History suggests that Europe’s current wave of terror can be ameliorated, if not entirely stopped.
Wall Street Journal
JUL 27, 2016
Western Europe appears to be under an unrelenting terrorism assault. In the past 19 months, France has seen the attack on the newspaper Charlie Hebdo (17 deaths); the coordinated attacks in Paris (130); a cargo-truck attack in Nice (84); and this week a hostage-taking and murder of an elderly parish priest in the small town of Saint-Etienne-du-Rouvray.
Since July 18, Germany has seen at least three smaller-scale attacks: A Pakistani refugee injured five people with an ax on a train; an Iranian-German teenager shot nine people dead in Munich; a Syrian refugee tried to set off a bomb at a concert in Ansbach, killing himself. Belgium, meanwhile, was struck by suicide bombers on March 22 who killed 32 people.
It is certainly understandable if fear and panic now grip the Continent. But it’s important to remember that this is hardly the first wave of terrorism that Europe has seen—and so far not the worst.
The first wave was the work of anarchists who struck across Europe and the Americas from the 1880s to the 1920s. In the worst of these attacks, a horse-drawn wagon filled with explosives killed 38 on Wall Street in New York in 1920. The next-worst attack occurred when an anarchist flung two bombs into a crowded opera house in Barcelona in 1893, killing 22 people. Between 1892 and 1894, Paris saw 11 bombings, which killed nine people.
But the anarchists’ true calling card was assassinating heads of state. They murdered the president of France, the prime minister of Spain, the empress of Austria-Hungary, the king of Italy—and President William McKinley.In addition, a band of nihilists killed Tsar Alexander II of Russia. No terrorist group before or since has assassinated so many leaders.
The second wave of attacks was the work of leftist and nationalist terrorists from the 1960s to the 1980s, representing groups such as the Palestine Liberation Organization, the Popular Front for the Liberation of Palestine, the Red Army Faction (aka West Germany’s Baader-Meinhof gang), the Red Brigades in Italy, and the Irish Republican Army.
Between the early 1970s and early 1990s, there were four years when at least 400 people were killed in terrorist attacks in Western Europe and five years when fatalities exceeded 250. High-profile attacks included the bombing of a Pan Am aircraft over Lockerbie in 1988 (270 dead); attacks on airports in Rome and Vienna in 1985 (19); the Bologna railroad station bombing in 1980 (85); and the attack on the 1972 Munich Olympics (12 dead, excluding the terrorists).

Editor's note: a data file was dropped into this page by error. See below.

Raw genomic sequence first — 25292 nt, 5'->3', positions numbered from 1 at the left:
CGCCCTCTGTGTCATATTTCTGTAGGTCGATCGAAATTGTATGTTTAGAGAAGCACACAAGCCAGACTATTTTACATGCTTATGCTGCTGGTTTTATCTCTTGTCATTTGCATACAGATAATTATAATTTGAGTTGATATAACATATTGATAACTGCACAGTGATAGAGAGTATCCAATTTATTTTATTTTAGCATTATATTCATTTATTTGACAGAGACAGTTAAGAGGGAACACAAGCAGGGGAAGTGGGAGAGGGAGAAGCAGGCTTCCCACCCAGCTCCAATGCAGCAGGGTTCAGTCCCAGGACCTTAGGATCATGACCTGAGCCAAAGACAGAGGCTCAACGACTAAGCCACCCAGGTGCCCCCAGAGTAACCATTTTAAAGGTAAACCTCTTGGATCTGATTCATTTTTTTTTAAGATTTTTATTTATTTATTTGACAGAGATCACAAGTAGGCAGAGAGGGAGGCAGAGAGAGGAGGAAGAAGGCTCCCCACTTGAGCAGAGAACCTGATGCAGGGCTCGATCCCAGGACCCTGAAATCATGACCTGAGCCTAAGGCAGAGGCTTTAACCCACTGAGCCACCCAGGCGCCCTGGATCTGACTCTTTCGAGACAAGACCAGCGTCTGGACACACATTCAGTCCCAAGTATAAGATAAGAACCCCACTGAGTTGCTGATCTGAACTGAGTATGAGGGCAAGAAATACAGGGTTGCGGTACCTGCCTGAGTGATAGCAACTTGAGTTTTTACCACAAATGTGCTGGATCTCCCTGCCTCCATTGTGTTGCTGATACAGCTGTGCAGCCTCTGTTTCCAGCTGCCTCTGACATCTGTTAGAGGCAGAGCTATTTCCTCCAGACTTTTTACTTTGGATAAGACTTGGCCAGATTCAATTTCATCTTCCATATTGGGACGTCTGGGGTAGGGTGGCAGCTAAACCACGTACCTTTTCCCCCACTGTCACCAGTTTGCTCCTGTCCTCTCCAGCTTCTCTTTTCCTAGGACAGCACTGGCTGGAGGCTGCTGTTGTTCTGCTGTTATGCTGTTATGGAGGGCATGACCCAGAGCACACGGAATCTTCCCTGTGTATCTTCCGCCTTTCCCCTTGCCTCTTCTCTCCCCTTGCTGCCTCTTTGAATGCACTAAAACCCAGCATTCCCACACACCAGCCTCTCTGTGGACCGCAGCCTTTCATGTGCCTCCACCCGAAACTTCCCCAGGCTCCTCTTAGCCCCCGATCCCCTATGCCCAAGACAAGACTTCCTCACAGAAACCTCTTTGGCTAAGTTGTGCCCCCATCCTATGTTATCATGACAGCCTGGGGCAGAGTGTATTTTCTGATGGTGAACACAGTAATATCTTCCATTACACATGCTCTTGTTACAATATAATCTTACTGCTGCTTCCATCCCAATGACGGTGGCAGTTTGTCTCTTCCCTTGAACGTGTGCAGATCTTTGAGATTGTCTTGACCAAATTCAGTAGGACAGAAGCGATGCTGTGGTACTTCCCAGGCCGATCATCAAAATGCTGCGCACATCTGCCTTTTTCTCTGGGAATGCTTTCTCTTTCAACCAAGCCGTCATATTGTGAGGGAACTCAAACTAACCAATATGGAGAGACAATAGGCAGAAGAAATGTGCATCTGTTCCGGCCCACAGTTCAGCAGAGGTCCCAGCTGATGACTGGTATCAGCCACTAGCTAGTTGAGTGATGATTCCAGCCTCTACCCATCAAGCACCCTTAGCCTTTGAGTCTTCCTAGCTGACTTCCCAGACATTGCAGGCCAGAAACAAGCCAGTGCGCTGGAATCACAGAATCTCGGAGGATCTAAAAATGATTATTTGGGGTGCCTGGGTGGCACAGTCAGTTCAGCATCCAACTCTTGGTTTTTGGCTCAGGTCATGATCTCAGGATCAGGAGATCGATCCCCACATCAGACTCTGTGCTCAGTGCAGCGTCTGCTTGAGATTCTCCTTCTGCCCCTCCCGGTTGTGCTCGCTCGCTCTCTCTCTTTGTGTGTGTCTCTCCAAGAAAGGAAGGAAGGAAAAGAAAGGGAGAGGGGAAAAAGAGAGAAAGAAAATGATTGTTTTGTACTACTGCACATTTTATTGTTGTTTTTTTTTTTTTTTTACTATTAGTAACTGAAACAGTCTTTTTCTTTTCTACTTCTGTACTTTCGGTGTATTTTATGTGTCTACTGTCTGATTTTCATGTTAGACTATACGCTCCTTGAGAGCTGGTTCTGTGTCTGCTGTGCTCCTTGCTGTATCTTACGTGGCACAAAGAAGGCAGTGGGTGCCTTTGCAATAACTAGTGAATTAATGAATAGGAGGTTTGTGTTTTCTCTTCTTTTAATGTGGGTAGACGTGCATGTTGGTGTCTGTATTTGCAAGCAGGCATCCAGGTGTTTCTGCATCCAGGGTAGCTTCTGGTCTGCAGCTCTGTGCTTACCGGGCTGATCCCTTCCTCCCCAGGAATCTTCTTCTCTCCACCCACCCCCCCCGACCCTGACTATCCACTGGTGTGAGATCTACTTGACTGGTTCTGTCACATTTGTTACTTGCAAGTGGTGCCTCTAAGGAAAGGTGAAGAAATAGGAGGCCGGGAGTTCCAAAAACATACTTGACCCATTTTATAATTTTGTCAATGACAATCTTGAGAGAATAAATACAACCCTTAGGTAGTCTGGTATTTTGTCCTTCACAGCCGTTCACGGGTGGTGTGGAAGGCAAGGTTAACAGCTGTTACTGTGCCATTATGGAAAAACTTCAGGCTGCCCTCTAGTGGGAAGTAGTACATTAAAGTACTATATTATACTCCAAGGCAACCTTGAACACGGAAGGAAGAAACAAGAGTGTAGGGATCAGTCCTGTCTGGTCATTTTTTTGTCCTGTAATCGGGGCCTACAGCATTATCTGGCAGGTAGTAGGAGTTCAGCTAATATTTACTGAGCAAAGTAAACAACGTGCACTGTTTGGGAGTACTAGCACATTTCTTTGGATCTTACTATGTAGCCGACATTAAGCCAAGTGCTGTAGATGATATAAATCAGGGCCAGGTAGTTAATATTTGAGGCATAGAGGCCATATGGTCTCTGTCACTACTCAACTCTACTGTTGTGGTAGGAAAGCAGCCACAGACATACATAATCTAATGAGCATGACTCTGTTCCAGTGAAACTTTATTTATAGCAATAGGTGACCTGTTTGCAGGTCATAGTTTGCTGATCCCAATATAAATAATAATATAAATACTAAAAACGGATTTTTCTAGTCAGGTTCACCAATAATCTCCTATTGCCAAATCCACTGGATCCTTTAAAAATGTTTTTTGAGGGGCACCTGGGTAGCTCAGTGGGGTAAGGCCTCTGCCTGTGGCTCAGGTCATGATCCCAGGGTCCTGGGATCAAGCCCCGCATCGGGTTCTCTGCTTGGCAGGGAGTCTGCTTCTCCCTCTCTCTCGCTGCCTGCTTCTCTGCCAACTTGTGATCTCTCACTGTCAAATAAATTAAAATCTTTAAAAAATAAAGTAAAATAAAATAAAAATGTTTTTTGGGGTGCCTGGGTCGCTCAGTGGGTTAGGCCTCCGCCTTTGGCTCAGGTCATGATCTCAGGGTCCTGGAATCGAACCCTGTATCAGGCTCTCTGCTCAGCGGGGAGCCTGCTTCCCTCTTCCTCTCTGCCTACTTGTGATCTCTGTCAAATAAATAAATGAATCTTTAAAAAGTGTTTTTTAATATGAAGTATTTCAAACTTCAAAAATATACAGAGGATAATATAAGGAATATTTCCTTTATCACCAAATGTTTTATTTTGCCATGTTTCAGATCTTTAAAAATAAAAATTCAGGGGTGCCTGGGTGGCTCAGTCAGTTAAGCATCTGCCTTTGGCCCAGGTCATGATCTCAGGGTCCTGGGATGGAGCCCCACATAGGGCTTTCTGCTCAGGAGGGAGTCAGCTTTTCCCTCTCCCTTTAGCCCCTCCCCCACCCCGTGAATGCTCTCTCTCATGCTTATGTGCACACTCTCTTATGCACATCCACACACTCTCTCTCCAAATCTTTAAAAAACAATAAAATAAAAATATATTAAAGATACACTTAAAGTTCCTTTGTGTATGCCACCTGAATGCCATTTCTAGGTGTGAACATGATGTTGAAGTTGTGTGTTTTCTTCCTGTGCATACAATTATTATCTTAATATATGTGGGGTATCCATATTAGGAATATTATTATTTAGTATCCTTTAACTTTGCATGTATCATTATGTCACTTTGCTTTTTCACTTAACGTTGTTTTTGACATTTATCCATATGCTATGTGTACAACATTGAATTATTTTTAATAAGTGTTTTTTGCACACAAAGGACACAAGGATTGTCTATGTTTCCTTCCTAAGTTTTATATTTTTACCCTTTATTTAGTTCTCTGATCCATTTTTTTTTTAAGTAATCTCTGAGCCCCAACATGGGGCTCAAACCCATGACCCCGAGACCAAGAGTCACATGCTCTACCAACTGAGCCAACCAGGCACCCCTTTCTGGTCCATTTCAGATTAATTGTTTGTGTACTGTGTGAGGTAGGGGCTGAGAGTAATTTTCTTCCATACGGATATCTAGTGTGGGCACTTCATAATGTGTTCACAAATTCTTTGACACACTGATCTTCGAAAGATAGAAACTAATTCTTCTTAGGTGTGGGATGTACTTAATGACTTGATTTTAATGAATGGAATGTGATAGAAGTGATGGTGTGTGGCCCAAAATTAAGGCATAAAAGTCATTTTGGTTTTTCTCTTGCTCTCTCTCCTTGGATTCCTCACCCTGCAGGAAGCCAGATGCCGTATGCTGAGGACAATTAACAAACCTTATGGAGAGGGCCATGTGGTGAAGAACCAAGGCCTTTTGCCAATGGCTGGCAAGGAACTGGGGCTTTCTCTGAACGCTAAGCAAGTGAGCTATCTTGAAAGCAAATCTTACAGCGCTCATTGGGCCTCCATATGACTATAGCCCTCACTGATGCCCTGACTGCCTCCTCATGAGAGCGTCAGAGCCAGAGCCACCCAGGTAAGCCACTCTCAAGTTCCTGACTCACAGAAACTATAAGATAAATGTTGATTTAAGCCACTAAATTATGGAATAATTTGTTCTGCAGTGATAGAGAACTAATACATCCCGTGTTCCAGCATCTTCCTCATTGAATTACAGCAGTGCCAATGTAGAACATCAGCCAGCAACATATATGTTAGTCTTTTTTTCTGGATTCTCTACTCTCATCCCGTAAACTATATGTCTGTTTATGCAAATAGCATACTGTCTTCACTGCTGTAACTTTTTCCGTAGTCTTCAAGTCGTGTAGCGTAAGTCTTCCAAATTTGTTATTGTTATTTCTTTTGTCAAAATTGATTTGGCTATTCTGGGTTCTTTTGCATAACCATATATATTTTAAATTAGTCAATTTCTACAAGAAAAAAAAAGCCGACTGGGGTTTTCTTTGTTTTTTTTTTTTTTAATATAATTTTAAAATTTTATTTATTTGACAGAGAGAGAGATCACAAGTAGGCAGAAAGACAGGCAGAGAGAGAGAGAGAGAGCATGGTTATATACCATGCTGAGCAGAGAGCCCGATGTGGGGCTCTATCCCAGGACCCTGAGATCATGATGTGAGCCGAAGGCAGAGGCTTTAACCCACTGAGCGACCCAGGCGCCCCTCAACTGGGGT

The third wave Europe is now experiencing is of Islamist terrorism. The worst attacks have been the Madrid train bombings, which killed 191 people in 2004, and the London bombings, which killed 52 in 2005. Attacks then tapered off, only to rise again last year at the instigation of Islamic State.
Horrible as the recent atrocities have been, they are not as bad as those of the second terrorist wave. Attacks this year in Western Europe have killed 130 people (not counting the attackers) and last year killed 147. Islamic State has claimed many more victims in Turkey, Syria, Iraq, Afghanistan and other countries—including the U.S. (49 dead in Orlando, 14 in San Bernardino).
History does not suggest when this current wave of terrorism will end. It does suggest that it will end some day, and that it can be ameliorated, if not entirely stopped.
The anarchist wave led to innovations such as the creation of Britain’s Special Branch to investigate political crimes, and of Interpol to link Western police forces. It simulated the development of technologies such as “mug shots” and fingerprints to trace criminal suspects. Less commendably, it led to crackdowns on innocent immigrants and violations of civil liberties that should not be emulated.
Ultimately, the first wave of terrorism disappeared because anarchist ideology lost its appeal. It was superseded on the left by the Bolsheviks, who advanced their cause through subversion and military conquest rather than bombings.
The terrorists of the 1960s also eventually lost their ideological motivation. Nationalist groups such as the IRA and PLO were somewhat propitiated by negotiated territorial compromises. Marxist groups, such as the Baader-Meinhof gang and the Red Brigades, collapsed along with the Soviet Union. The end of the Cold War deprived them of logistical support and, more important, of ideological backing. Who wants to die for the “proletariat”?
As the failure of Communism discredited Marxist extremism, so the eventual failure of Islamism—whether in Taliban-era Afghanistan or present-day Iran or Islamic State—will discredit Islamist extremism.
That day can be hastened by vigorous Western action to destroy Islamic State and subvert Iran’s regime. Meanwhile, more can be done to improve intelligence and security; Israel offers a good model.
But there is no foolproof way to stop the low-tech attacks we are seeing. Like it or not, we will have to tough it out while the ideological extremism of the Islamic world burns itself out.